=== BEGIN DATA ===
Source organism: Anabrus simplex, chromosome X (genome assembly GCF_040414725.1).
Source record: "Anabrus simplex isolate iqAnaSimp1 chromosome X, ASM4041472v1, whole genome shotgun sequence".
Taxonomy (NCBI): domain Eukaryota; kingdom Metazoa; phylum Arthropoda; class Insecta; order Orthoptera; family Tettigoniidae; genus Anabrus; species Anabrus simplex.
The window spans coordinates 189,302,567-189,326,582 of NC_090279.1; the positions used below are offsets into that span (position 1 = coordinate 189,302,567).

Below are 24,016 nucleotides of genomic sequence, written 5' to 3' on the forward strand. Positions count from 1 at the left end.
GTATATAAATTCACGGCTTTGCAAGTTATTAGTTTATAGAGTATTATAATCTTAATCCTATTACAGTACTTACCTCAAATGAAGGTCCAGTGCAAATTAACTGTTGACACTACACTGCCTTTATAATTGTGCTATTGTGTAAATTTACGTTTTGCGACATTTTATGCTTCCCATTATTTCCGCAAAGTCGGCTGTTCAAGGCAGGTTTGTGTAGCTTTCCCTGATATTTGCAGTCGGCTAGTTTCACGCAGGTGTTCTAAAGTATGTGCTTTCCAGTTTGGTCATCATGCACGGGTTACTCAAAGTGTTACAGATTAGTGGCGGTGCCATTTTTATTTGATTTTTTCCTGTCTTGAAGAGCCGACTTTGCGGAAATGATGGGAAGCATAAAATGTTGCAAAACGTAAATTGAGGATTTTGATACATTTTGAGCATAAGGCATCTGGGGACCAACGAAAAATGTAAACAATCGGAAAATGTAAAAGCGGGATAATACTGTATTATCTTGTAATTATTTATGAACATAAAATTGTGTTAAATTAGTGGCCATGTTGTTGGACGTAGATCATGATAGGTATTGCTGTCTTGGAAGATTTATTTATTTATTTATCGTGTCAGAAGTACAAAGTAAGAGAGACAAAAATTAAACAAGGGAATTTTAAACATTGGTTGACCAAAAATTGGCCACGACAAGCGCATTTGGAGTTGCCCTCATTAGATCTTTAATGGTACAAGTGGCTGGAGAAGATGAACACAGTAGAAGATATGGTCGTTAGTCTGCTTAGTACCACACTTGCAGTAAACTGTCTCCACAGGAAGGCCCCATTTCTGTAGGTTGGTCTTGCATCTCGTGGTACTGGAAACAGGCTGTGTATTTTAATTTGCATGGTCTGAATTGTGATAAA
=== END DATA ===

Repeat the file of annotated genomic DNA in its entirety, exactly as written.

Source organism: Anabrus simplex, chromosome X (genome assembly GCF_040414725.1).
Source record: "Anabrus simplex isolate iqAnaSimp1 chromosome X, ASM4041472v1, whole genome shotgun sequence".
Taxonomy (NCBI): domain Eukaryota; kingdom Metazoa; phylum Arthropoda; class Insecta; order Orthoptera; family Tettigoniidae; genus Anabrus; species Anabrus simplex.
The window spans coordinates 189,302,567-189,326,582 of NC_090279.1; the positions used below are offsets into that span (position 1 = coordinate 189,302,567).

Below are 24,016 nucleotides of genomic sequence, written 5' to 3' on the forward strand. Positions count from 1 at the left end.
GTATATAAATTCACGGCTTTGCAAGTTATTAGTTTATAGAGTATTATAATCTTAATCCTATTACAGTACTTACCTCAAATGAAGGTCCAGTGCAAATTAACTGTTGACACTACACTGCCTTTATAATTGTGCTATTGTGTAAATTTACGTTTTGCGACATTTTATGCTTCCCATTATTTCCGCAAAGTCGGCTGTTCAAGGCAGGTTTGTGTAGCTTTCCCTGATATTTGCAGTCGGCTAGTTTCACGCAGGTGTTCTAAAGTATGTGCTTTCCAGTTTGGTCATCATGCACGGGTTACTCAAAGTGTTACAGATTAGTGGCGGTGCCATTTTTATTTGATTTTTTCCTGTCTTGAAGAGCCGACTTTGCGGAAATGATGGGAAGCATAAAATGTTGCAAAACGTAAATTGAGGATTTTGATACATTTTGAGCATAAGGCATCTGGGGACCAACGAAAAATGTAAACAATCGGAAAATGTAAAAGCGGGATAATACTGTATTATCTTGTAATTATTTATGAACATAAAATTGTGTTAAATTAGTGGCCATGTTGTTGGACGTAGATCATGATAGGTATTGCTGTCTTGGAAGATTTATTTATTTATTTATCGTGTCAGAAGTACAAAGTAAGAGAGACAAAAATTAAACAAGGGAATTTTAAACATTGGTTGACCAAAAATTGGCCACGACAAGCGCATTTGGAGTTGCCCTCATTAGATCTTTAATGGTACAAGTGGCTGGAGAAGATGAACACAGTAGAAGATATGGTCGTTAGTCTGCTTAGTACCACACTTGCAGTAAACTGTCTCCACAGGAAGGCCCCATTTCTGTAGGTTGGTCTTGCATCTCGTGGTACTGGAAACAGGCTGTGTATTTTAATTTGCATGGTCTGAATTGTGATAAA